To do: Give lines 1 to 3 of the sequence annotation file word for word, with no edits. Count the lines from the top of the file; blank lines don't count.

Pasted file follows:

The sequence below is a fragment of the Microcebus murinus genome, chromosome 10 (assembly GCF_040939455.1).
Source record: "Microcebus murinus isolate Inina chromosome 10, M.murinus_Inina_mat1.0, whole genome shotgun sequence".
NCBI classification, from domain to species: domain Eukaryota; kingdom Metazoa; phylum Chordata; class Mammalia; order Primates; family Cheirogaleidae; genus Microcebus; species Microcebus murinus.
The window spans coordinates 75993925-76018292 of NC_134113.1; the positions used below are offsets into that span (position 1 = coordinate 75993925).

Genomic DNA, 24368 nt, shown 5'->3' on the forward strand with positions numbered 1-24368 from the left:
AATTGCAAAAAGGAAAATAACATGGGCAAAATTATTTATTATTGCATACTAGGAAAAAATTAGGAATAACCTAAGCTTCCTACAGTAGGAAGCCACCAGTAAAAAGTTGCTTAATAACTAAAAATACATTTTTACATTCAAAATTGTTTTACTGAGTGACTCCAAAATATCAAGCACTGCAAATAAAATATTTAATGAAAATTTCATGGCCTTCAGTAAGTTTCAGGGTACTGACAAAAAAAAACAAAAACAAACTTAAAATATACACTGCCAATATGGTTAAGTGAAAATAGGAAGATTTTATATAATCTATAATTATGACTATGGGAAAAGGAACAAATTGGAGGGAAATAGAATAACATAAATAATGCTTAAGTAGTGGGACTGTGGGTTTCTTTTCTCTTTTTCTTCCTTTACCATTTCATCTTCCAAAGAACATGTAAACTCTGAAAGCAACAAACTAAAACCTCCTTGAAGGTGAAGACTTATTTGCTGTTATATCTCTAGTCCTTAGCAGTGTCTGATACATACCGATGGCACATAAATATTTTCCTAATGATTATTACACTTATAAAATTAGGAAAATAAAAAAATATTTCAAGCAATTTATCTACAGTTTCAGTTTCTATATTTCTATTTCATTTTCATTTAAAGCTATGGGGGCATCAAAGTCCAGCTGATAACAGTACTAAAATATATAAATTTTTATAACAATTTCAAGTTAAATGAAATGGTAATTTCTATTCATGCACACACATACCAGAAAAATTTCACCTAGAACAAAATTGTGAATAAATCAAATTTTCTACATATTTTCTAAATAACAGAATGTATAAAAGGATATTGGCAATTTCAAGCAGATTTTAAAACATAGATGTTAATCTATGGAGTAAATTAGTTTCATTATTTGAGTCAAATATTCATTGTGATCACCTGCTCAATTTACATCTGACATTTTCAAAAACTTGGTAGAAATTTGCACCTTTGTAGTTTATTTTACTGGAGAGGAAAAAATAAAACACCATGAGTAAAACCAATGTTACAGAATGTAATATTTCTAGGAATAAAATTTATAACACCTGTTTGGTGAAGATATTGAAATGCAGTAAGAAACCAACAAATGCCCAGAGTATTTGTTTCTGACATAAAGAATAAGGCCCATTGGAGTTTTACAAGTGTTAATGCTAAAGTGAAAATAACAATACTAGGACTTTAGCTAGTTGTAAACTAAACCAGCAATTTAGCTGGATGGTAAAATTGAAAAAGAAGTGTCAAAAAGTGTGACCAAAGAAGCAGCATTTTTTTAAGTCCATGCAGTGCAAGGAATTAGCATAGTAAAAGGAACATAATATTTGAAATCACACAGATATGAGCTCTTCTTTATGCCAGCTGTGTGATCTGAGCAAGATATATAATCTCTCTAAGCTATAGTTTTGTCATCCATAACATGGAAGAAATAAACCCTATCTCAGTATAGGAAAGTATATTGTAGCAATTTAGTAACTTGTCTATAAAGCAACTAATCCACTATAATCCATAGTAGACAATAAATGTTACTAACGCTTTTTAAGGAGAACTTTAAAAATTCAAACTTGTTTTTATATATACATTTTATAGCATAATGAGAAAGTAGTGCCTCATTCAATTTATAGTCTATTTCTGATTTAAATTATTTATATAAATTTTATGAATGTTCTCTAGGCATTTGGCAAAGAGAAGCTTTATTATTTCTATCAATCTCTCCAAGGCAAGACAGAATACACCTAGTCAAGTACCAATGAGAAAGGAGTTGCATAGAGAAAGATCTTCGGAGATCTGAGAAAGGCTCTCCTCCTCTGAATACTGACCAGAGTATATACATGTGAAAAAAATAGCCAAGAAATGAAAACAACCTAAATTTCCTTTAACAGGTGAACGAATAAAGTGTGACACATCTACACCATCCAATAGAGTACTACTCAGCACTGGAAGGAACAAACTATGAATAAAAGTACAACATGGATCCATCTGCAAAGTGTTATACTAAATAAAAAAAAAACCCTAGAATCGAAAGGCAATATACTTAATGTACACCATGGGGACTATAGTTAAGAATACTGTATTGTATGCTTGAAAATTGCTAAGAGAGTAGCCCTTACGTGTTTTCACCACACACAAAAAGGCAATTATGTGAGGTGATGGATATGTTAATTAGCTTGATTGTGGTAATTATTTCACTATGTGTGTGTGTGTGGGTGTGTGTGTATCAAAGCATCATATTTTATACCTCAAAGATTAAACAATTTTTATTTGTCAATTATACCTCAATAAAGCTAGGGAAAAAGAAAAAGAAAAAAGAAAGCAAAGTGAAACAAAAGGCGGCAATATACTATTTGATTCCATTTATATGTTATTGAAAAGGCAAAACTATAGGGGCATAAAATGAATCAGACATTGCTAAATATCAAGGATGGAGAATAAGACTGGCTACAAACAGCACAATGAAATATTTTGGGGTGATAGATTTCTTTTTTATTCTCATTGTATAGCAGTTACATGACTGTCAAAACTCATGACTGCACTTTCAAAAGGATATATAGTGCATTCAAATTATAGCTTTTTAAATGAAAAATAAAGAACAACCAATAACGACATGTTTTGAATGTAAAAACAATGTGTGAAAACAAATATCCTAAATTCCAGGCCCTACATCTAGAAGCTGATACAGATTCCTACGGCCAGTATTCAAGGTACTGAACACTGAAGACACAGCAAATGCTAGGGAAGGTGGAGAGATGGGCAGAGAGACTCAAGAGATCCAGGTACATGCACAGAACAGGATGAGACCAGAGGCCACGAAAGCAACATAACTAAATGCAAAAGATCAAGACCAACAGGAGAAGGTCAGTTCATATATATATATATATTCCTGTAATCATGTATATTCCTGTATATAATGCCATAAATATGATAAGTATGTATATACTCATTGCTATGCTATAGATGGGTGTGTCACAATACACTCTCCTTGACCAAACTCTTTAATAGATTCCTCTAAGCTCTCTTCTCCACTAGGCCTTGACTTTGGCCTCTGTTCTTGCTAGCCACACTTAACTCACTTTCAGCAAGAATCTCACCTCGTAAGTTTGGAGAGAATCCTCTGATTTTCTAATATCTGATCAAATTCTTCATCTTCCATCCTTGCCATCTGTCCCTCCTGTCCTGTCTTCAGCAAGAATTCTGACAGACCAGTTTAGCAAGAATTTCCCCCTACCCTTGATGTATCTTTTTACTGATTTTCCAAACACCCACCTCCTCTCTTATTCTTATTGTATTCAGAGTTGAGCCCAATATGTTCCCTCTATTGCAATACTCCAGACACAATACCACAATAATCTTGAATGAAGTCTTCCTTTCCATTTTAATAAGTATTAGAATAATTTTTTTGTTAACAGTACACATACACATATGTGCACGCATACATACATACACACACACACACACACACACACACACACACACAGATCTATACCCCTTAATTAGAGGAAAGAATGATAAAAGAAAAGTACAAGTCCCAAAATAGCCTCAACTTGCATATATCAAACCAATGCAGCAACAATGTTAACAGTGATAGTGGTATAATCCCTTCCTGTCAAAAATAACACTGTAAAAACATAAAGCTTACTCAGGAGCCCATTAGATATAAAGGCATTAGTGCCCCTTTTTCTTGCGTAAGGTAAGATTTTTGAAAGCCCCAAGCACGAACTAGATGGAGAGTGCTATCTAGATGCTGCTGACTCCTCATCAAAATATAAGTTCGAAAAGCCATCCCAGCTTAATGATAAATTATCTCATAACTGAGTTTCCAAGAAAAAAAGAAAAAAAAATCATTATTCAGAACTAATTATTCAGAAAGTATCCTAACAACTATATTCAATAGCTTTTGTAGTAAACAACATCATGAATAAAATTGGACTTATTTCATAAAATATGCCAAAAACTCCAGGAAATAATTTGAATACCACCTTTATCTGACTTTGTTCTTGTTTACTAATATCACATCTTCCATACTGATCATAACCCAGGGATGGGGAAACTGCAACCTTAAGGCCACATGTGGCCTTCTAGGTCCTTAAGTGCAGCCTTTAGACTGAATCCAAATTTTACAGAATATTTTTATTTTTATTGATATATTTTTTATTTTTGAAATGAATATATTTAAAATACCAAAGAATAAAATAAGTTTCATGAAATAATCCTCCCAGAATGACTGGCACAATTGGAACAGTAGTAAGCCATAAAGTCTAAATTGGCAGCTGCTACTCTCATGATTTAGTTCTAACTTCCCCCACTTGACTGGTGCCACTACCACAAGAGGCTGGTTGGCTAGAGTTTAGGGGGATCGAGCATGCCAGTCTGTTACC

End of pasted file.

The sequence below is a fragment of the Microcebus murinus genome, chromosome 10 (assembly GCF_040939455.1).
Source record: "Microcebus murinus isolate Inina chromosome 10, M.murinus_Inina_mat1.0, whole genome shotgun sequence".
NCBI classification, from domain to species: domain Eukaryota; kingdom Metazoa; phylum Chordata; class Mammalia; order Primates; family Cheirogaleidae; genus Microcebus; species Microcebus murinus.